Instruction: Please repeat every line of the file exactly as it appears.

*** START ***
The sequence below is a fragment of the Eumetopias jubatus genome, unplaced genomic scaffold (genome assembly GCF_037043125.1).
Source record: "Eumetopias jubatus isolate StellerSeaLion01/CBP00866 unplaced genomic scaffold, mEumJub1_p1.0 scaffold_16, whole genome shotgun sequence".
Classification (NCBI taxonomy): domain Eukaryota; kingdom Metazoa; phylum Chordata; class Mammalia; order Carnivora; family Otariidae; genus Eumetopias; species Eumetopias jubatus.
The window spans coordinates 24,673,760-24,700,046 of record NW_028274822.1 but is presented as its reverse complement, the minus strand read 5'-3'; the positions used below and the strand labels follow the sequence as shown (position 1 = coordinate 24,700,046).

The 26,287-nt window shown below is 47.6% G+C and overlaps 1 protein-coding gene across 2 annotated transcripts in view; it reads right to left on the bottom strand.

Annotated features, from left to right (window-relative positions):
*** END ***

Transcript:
The sequence below is a fragment of the Eumetopias jubatus genome, unplaced genomic scaffold (genome assembly GCF_037043125.1).
Source record: "Eumetopias jubatus isolate StellerSeaLion01/CBP00866 unplaced genomic scaffold, mEumJub1_p1.0 scaffold_16, whole genome shotgun sequence".
Classification (NCBI taxonomy): domain Eukaryota; kingdom Metazoa; phylum Chordata; class Mammalia; order Carnivora; family Otariidae; genus Eumetopias; species Eumetopias jubatus.
The window spans coordinates 24,673,760-24,700,046 of record NW_028274822.1 but is presented as its reverse complement, the minus strand read 5'-3'; the positions used below and the strand labels follow the sequence as shown (position 1 = coordinate 24,700,046).

The 26,287-nt window shown below is 47.6% G+C and overlaps 1 protein-coding gene across 2 annotated transcripts in view; it reads right to left on the bottom strand.

Annotated features, from left to right (window-relative positions):